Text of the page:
In Bradlee Hundred the same Robert holds Turchedene.
There are 5 hides and 20 virgates paying geld.
Siward held it.
In demesne are 4 ploughs and 12 villans with 6 ploughs.
There are 4 slaves and 4 female slaves.
It was worth 6l, now 5l.

Hide = Saxon measure of land capable of being cultivated by a single ploughman, varying in size according to the terrain between 60-180acres, but standardised by the Normans at 120acres.
Virgate (or yardland) = a quarter of a Hide, or 30acres.
Geld = Tax levied from time to time at a number of pence per hide.
Demesne = Land in control of feudal lord.
Plough = A plough and 8-oxen plough team.
Villan = A tenant, holding a yardland.
Slave = An individual owing service to another and therefore unable to move or sell their land, or change employment.

Meanwhile, at the bottom of the hill the considerably smaller Lower Dean estate which had been held by Osgod, had been enfeoffed after the Conquest to William Leofric. Considerably smaller than the Upper Dean manor, Lower Dean consisted of just five households and although it had been worth 4l to its Lord in 1066, its value had declined to just 10s (ie 50p) by 1088.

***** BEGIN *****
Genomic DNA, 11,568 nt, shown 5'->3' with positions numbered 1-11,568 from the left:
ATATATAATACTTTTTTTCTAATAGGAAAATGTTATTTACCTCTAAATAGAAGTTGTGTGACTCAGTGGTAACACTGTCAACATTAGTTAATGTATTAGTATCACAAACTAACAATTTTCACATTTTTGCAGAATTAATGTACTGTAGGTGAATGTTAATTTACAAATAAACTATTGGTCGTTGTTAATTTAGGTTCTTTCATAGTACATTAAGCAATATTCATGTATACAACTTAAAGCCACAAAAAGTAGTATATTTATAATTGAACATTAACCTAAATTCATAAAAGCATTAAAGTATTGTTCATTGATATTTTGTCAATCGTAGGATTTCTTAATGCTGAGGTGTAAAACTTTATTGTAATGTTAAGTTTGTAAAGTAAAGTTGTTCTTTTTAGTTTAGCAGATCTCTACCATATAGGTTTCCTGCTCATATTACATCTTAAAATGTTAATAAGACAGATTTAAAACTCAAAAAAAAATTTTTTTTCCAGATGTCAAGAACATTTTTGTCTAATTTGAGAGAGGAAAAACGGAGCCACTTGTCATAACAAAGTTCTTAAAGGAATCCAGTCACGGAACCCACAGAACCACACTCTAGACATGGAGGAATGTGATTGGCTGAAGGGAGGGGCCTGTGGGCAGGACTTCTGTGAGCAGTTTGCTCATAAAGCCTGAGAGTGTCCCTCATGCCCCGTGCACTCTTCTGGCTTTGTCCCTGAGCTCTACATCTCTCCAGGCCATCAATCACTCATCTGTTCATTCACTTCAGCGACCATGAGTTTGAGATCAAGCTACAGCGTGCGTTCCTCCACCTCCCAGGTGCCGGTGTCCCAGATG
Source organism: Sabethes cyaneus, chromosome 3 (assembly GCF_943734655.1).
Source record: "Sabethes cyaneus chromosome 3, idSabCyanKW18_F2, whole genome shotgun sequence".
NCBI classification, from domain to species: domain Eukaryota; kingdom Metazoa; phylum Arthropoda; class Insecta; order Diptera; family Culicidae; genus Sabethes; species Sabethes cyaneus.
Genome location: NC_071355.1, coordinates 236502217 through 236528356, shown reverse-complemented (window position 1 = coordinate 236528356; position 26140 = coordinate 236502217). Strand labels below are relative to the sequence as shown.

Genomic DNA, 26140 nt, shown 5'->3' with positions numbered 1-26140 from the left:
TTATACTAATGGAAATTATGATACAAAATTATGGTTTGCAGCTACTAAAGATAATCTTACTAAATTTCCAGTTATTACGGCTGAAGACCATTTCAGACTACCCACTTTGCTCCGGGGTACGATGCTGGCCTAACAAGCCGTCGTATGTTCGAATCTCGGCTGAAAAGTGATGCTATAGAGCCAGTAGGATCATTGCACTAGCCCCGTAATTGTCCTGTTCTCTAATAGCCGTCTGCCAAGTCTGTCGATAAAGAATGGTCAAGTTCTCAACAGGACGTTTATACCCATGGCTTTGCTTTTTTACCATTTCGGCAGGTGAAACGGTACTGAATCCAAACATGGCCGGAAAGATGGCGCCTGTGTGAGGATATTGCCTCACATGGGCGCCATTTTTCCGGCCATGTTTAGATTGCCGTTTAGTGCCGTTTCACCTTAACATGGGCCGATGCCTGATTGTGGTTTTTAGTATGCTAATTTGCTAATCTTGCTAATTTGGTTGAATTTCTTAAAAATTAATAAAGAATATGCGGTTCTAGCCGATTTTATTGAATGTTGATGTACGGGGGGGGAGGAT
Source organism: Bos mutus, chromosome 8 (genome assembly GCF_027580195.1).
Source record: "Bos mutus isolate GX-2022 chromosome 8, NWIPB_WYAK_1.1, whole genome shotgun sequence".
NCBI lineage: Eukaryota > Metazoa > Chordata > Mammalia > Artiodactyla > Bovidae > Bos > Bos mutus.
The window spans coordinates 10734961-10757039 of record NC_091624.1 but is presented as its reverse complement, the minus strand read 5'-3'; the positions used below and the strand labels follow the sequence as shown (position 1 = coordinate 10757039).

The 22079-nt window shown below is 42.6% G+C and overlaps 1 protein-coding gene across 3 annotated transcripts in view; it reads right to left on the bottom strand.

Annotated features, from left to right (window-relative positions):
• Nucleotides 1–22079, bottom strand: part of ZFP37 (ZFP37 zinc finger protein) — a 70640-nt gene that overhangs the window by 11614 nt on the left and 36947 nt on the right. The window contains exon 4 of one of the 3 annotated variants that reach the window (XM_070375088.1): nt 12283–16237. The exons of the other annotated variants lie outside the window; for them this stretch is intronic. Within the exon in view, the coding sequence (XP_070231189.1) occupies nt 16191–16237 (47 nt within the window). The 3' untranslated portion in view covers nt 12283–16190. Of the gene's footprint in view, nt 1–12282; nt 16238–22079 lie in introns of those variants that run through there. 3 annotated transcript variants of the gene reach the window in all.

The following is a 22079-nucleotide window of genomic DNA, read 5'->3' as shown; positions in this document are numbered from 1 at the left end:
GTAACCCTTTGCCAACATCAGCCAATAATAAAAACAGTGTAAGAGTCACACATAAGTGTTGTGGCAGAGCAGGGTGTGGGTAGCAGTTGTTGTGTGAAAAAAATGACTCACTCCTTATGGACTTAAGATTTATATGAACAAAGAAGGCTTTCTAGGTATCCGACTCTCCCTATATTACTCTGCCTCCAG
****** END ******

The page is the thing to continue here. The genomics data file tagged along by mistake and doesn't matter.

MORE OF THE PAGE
Leofric was a significant landowner, with estates at Hailes, Leckhampton, Shipton Oliffe and Whittington in Gloucestershire as well as other lands in Berkshire and Essex, all of which he seems to have inherited from Asgot (or Osgod) of Hailes. Leofric seems to have been of a mixed Saxon-Norman family background and was probably Asgot’s son.

Similarly, up the hill at Upper Dean, Robert d’Oilly seems to have married the Saxon heiress Ealdgyth daughter of Wigod of Wallingford. So the pattern of mixed Saxon and Norman manorial ownership in the late 11th century and complicated overlaps between estates seems to have been well represented at Turkdean. (See Ann Williams learned study of “A Vice-Comital Family in Pre-Conquest Warwickshire” contained in the Proceedings of the Battle Conference of 1988 if this piques your interest!)